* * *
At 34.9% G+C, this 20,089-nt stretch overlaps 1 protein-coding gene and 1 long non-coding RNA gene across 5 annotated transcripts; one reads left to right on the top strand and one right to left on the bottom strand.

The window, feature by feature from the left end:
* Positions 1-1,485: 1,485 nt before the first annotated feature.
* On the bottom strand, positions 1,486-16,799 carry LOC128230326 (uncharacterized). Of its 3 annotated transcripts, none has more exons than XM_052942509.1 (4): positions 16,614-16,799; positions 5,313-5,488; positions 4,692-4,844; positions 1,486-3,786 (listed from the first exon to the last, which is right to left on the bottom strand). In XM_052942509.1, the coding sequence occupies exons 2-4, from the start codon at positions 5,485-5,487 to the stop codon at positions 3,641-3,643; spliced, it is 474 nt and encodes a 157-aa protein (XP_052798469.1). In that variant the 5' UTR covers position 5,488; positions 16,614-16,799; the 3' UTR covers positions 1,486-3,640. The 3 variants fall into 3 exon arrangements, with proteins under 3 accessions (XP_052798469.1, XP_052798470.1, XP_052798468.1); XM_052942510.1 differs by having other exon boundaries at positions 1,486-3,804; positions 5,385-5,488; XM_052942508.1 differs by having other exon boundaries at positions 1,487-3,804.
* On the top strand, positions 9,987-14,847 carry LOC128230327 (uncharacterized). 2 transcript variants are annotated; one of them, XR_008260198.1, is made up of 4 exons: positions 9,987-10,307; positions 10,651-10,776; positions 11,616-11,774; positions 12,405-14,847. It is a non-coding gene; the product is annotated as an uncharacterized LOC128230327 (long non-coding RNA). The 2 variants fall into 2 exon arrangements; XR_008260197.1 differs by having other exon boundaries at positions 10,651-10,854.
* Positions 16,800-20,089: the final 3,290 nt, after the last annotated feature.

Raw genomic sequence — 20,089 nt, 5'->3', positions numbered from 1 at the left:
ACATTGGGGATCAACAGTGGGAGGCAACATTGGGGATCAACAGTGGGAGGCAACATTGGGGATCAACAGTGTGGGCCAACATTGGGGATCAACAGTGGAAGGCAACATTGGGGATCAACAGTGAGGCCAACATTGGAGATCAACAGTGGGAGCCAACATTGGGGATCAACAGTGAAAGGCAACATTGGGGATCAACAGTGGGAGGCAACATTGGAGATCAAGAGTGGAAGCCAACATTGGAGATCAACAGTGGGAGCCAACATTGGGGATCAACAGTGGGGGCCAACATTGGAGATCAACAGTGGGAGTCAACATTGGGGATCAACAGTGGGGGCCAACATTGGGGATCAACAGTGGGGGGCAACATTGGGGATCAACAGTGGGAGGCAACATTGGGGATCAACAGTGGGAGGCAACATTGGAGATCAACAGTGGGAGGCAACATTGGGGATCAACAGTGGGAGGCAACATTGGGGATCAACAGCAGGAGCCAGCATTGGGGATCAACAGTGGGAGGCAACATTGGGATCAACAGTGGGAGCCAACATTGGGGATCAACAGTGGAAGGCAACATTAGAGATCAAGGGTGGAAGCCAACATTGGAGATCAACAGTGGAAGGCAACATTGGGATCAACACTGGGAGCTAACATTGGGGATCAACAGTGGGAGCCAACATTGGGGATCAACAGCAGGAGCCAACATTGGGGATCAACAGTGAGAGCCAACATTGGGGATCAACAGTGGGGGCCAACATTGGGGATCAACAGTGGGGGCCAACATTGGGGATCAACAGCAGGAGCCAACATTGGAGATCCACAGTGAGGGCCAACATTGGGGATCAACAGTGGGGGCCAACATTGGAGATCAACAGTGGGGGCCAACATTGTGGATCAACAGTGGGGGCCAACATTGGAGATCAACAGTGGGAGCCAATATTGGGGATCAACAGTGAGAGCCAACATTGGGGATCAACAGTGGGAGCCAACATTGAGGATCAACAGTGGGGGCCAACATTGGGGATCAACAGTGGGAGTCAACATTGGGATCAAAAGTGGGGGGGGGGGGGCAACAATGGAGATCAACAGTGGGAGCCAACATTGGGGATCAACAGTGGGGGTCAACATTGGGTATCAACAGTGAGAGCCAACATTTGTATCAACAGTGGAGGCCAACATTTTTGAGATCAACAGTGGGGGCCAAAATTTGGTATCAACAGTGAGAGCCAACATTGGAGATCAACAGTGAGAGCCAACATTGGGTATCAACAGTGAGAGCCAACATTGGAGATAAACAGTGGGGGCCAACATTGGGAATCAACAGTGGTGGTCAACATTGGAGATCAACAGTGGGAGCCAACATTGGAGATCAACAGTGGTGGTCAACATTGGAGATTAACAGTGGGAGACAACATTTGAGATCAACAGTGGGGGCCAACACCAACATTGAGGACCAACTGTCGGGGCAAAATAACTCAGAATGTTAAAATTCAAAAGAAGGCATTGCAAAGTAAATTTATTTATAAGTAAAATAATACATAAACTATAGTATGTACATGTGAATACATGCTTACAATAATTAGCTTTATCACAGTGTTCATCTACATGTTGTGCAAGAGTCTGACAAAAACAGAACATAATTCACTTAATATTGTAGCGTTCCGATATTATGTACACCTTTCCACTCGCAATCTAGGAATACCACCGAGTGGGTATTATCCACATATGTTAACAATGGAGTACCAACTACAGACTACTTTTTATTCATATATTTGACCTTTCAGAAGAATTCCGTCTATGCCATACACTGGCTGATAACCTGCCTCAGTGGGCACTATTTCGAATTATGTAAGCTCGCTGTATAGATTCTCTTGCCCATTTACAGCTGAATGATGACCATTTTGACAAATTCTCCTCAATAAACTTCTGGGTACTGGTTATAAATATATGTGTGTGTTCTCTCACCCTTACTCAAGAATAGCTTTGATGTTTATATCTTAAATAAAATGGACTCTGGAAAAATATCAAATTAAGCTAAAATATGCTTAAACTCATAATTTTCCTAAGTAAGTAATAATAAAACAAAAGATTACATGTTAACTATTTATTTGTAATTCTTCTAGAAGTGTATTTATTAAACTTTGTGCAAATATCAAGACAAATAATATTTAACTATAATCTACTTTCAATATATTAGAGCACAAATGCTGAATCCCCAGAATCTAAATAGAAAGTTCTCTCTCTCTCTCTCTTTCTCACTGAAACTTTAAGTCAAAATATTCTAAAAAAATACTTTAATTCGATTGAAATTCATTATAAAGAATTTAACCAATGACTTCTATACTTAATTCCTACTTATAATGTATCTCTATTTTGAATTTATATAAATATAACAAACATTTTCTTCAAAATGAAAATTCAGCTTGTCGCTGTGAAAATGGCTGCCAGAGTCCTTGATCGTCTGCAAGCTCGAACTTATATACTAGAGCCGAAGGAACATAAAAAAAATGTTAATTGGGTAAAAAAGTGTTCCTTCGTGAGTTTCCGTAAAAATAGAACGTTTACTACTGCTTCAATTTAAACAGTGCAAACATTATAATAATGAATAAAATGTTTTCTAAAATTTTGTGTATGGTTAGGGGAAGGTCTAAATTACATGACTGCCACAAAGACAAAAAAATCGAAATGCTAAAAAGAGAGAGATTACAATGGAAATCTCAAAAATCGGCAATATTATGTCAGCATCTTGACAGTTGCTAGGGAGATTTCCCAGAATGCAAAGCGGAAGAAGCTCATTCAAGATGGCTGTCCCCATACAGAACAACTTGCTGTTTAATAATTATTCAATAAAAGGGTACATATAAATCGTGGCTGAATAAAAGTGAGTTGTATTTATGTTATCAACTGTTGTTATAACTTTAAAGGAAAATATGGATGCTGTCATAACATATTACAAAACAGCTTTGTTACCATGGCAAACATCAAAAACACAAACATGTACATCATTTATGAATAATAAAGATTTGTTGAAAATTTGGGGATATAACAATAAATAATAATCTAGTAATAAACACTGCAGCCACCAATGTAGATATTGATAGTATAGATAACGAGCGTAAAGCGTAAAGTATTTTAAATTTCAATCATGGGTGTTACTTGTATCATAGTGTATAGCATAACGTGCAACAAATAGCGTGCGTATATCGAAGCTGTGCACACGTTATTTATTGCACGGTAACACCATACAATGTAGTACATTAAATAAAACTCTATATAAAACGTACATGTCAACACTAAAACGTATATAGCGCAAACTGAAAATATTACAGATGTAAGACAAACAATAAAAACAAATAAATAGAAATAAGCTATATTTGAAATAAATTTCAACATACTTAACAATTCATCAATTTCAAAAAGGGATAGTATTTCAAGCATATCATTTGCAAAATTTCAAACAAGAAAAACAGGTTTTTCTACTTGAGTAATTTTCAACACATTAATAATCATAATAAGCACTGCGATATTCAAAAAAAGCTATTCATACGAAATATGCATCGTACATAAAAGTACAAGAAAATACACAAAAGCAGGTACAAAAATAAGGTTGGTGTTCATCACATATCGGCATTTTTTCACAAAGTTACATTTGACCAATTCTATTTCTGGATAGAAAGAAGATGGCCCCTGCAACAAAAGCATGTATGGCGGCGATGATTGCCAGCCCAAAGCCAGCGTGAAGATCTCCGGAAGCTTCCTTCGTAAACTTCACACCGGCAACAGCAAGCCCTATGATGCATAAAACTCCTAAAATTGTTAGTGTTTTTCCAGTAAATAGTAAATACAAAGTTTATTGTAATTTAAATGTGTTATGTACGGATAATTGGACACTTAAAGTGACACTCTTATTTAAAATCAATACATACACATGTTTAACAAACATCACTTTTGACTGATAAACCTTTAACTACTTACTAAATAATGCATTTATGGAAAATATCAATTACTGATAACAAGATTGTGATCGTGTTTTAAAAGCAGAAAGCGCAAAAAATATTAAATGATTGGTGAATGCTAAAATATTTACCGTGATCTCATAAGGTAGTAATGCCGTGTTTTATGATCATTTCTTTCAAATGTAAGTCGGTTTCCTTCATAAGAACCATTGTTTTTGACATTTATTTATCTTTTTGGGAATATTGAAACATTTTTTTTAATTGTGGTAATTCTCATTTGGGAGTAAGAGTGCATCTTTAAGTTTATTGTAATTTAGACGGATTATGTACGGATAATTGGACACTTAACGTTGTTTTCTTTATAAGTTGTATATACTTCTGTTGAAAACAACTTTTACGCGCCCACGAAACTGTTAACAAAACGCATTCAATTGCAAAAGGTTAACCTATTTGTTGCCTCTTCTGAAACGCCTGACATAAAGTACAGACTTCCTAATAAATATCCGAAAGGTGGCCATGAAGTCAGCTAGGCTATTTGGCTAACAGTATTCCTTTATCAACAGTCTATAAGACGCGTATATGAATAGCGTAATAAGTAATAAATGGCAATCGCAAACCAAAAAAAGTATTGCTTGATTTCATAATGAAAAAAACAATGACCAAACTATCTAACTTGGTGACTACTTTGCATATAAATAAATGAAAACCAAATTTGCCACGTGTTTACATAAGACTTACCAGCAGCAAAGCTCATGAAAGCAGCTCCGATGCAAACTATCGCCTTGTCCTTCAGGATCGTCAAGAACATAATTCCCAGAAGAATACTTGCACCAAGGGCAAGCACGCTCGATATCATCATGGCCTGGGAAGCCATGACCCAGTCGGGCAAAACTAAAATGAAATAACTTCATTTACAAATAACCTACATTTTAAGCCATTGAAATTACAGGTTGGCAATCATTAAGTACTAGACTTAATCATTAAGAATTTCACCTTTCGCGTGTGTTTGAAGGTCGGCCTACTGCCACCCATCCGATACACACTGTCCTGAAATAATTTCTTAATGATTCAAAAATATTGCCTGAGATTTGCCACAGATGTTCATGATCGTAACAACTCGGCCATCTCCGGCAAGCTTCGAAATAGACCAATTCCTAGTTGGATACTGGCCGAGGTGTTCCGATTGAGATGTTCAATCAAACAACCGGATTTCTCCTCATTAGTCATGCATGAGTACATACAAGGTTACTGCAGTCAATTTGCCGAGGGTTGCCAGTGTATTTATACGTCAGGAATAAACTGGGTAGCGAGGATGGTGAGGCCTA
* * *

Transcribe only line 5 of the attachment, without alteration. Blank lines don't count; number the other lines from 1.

* On the top strand, positions 9,987-14,847 carry LOC128230327 (uncharacterized). 2 transcript variants are annotated; one of them, XR_008260198.1, is made up of 4 exons: positions 9,987-10,307; positions 10,651-10,776; positions 11,616-11,774; positions 12,405-14,847. It is a non-coding gene; the product is annotated as an uncharacterized LOC128230327 (long non-coding RNA). The 2 variants fall into 2 exon arrangements; XR_008260197.1 differs by having other exon boundaries at positions 10,651-10,854.